In Shanghai, Tom Mazanec recently came across a listing for a kind of tea called Tiě Guāngyīn 铁光阴 (second from the bottom in the photo), which he thought might be a knockoff of the famous Tiě Guānyīn 铁观音. The picture was taken at a restaurant near Fudan University called Xiǎo Dōngběi 小东北 (the name of the restaurant [Xiǎo Dōngběi sīfang cài 小东北私房菜, at the top of the menu] is rather endearingly translated as "The small northeastern dishes").
Archive for Writing systems
Michael Rank has an interesting article on Scribd entitled "Chinese telegram, 1978" (5/22/2015).
It's about a 1978 telegram that he bought on eBay. Here's a photograph:
From David Moser:
— Chris Derps (@ChrisDerps) May 11, 2015
Mike Pope relayed to me the following from his son Zack, a high school physics teacher:
I was wondering what the periodic table of elements looked like in China, and found this image.
This may or may not be the "official" periodic table, but I thought it was interesting to see the similarities in the characters. Specifically the character for gold, which is also the character for metal in general, and is a prefix for a large portion of the periodic table. The character for water is a large part of the character for mercury, and a few others, and all of the gas elements have the same character in them. It makes me wonder what the protocol is for naming new elements in Chinese, since they seem to be focused on the properties of the element itself, and that would take more investigating than might be possible for new elements, which usually only exist for fractions of fractions of seconds. Newly discovered elements these days are named (in English) after people: Bohrium, Rutherfordium, Fermium, Einstenium, etc. and I wonder what the Chinese equivalent of those elements is.
In his "Reflections on the Meaning of Our Country: Kamo no Mabuchi's Kokuikô," Monumenta Nipponica, 63.2 (2008), 211-263, Peter Flueckiger presents "a utopian vision of ancient Japan as a society governed in accordance with nature, which was then corrupted by the introduction of foreign philosophies, especially Confucianism."
Mabuchi (1697-1769) looks at a wide range of social, political, and cultural manifestations, but the aspect of his work that intrigues me most is his sharply critical stance with regard to Chinese characters.
Matt Treyvaud forwarded this from the Lojban mailing list:
"Lojban changes to hanzi writing system" (4/1/15)
Some people complained that although the spelling in Lojban is very easy to grasp the grammar is not. So the committee for the development of Lojban (BPFK) decided to fix this issue and to make the spelling hard as well. Especially for those people who are not familiar with hanzi (Chinese characters). Read the rest of this entry »
Read the rest of this entry »
Ben Zimmer was recently in Pittsburgh, where he gave the keynote address at the American Copy Editors Society conference. He mentioned that one of the copy editors (Bill Walsh of the Washington Post) was confused by a sign for a new bar/lounge in Pittsburgh:
— Bill Walsh (@TheSlot) March 28, 2015
In "A Sino-English grammatical construction", I wrote about "笑CRY", which consists of a Chinese character and an English word. Today I'll write about xie死, which consists of a Chinese morpheme spelled with Roman letters and a Chinese character, sǐ 死 ("die"). Read the rest of this entry »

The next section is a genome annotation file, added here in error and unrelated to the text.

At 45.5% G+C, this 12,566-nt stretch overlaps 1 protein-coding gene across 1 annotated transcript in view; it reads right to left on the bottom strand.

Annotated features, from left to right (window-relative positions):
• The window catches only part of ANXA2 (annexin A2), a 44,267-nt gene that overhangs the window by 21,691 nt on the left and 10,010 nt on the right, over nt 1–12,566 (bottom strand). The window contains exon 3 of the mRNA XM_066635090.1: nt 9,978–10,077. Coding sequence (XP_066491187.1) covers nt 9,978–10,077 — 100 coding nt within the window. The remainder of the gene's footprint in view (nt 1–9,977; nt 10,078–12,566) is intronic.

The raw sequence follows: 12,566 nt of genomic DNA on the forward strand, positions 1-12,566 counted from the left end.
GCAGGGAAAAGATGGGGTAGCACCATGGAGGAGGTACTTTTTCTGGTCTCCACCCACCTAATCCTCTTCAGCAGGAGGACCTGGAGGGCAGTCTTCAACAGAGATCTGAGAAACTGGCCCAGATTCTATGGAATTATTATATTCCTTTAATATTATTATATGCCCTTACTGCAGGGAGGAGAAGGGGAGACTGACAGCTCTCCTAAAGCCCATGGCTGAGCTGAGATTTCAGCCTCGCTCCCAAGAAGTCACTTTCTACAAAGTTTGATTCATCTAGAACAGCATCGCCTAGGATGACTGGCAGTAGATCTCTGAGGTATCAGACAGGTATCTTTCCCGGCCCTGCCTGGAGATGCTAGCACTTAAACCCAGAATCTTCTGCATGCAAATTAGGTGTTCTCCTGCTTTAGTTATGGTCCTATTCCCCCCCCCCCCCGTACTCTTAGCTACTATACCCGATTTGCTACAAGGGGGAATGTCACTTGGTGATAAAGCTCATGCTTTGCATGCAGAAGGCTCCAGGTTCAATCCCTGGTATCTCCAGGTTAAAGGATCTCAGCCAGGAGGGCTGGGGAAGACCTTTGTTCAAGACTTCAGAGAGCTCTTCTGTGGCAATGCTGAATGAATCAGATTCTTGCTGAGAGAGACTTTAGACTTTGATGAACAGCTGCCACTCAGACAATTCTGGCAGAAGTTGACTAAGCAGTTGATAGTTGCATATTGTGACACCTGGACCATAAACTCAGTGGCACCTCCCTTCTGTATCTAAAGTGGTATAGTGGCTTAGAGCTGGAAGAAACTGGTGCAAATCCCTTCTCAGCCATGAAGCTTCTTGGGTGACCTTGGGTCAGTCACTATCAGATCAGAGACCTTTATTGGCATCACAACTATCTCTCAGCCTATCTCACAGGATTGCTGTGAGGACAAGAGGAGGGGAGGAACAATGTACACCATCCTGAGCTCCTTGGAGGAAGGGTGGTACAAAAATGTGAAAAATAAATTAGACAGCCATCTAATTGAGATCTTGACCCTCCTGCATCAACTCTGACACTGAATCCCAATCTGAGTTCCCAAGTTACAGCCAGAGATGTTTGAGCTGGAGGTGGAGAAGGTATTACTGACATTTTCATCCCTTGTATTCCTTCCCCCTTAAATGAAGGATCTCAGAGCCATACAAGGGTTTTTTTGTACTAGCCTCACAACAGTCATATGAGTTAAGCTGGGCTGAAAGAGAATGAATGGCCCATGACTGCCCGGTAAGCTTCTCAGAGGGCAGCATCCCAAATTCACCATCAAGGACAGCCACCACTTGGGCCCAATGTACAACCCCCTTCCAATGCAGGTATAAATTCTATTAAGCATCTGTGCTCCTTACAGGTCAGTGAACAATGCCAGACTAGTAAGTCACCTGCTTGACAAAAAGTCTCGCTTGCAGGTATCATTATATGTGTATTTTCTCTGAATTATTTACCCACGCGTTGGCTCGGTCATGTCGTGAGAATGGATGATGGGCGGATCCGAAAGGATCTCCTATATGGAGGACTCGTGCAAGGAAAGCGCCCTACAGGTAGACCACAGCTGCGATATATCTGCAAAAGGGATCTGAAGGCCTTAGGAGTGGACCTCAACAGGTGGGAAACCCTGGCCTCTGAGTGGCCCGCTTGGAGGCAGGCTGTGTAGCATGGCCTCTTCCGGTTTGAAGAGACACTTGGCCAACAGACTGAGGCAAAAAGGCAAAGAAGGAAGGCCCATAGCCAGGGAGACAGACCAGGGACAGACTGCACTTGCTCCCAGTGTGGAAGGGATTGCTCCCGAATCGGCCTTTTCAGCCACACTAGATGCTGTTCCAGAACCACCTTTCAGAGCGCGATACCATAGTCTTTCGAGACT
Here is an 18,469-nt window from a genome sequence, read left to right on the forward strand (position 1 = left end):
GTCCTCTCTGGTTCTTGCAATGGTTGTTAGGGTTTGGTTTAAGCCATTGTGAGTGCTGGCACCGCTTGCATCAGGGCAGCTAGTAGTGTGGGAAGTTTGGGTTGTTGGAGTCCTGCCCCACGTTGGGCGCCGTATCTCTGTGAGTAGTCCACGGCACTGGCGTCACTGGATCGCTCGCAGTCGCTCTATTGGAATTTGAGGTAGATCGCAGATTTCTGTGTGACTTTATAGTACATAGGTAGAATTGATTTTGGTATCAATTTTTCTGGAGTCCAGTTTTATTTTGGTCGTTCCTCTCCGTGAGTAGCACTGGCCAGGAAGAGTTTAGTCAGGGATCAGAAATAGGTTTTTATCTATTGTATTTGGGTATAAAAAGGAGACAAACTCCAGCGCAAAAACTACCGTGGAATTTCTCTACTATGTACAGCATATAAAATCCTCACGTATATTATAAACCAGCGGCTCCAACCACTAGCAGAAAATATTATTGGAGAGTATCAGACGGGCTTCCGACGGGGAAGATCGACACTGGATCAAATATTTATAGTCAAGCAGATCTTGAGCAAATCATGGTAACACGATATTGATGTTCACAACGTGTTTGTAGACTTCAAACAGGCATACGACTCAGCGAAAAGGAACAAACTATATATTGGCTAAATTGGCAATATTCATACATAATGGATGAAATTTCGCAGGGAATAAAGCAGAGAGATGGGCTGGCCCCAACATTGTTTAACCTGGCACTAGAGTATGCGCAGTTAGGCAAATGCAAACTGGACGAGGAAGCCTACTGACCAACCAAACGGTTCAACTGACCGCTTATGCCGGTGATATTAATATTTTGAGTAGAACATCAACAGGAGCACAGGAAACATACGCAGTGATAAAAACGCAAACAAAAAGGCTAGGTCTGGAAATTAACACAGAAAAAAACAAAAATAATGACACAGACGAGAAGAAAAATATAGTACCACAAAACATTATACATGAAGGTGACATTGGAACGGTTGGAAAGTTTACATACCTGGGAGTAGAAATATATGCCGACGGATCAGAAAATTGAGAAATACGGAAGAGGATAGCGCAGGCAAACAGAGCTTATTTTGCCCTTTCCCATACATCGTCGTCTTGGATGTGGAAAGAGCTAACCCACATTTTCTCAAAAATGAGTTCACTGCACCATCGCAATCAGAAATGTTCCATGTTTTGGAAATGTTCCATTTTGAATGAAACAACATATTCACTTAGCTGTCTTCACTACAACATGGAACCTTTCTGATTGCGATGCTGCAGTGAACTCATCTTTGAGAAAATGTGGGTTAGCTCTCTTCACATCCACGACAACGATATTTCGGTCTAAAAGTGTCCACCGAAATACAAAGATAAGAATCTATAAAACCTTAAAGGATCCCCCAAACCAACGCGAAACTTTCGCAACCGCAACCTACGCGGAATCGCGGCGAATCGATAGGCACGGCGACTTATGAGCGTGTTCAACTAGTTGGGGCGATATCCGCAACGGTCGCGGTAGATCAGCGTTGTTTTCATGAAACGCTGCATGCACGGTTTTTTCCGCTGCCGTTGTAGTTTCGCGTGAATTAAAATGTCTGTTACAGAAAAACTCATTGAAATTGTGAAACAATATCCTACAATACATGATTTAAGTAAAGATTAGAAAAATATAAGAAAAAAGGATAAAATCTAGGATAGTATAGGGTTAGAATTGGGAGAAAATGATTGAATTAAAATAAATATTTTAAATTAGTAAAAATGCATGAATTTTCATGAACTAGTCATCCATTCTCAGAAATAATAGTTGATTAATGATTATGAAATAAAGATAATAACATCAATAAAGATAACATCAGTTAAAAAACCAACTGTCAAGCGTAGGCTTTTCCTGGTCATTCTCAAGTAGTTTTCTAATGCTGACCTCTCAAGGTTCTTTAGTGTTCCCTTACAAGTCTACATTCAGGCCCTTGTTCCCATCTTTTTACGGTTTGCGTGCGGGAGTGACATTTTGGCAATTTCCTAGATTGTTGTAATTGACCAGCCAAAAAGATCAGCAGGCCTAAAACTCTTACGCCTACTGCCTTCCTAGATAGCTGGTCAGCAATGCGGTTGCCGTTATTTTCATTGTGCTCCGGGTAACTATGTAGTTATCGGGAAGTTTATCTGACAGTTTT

Read the rest of this entry »
As I was preparing a recent post comparing Pekingese and Modern Standard Mandarin (MSM) sentences, I encountered an unusual (to me) expression that, at first, I didn't know how to interpret, namely "笑CRY". The two morphemes (pronounced "xiàoCRY", one Chinese and one English, mean "laugh" and "cry". Read the rest of this entry »
Read the rest of this entry »
In China (and around the world among China watchers), everybody's talking about this ungainly syllable. "Duang" surfaced less than a week ago, but already it has been used millions and millions of times.
"The Word That Broke the Chinese Internet" (2/27/15) by Bethany Allen-Ebrahimian
"'Duang' is Everywhere on the Chinese Internets, Here’s What It Means" (2/27/15) by Charles Liu
"Chinese netizens just invented a new word, and it's going insanely viral" (2/28/15) by Ryan Kilpatrick (English text part of the way down the page)
Most people seem to call it "homophonia" (25,000 ghits), but I'm not even sure what that means: "Homophonia" (7/31/14).
Following this cartoon in Magic Coffee Hair (8/16/12) and Gretchen McCulloch's article, "What's the Difference Between Homophonia, Homophobia, and Homophonophobia?" (8/1/14) in Lexicon Valley, I'll go with homophonophobia (4,310 ghits), despite the fact that it is a forbidding mouthful, as being a more accurate term for what I want to describe: an extreme, irrational fear of or aversion to words that sound alike. In this post, we will discuss homophonophobia, particularly as it relates to Japanese, but also touching upon Vietnamese, Korean, and Chinese manifestations of this type of anxiety disorder.
[The following is a guest post by Dr. Ian Morgan of the Research School of Biology, Australian National University, Canberra, Australia and Zhongshan Ophthalmic Center, Sun Yat-sen University, Guangzhou, China. It is in response to "Chinese characters and eyesight" (11/12/14), which generated a lot of interest and discussion, and which references the work and views of Dr. Morgan.]
I came across your blog and the comments on the relationship between Chinese characters and myopia quite recently, and I thought it was worth a quick response.
Despite the efforts of the central government to clamp down on and diminish the role of Cantonese in education and in public life generally, the language has been experiencing a heady resurgence, especially in connection with the prolonged Umbrella Movement last fall.
"Cantonese resurgent" (12/11/12)
"Translating the Umbrella Revolution" (10/3/14)
"Cantonese protest slogans" (10/26/14), etc.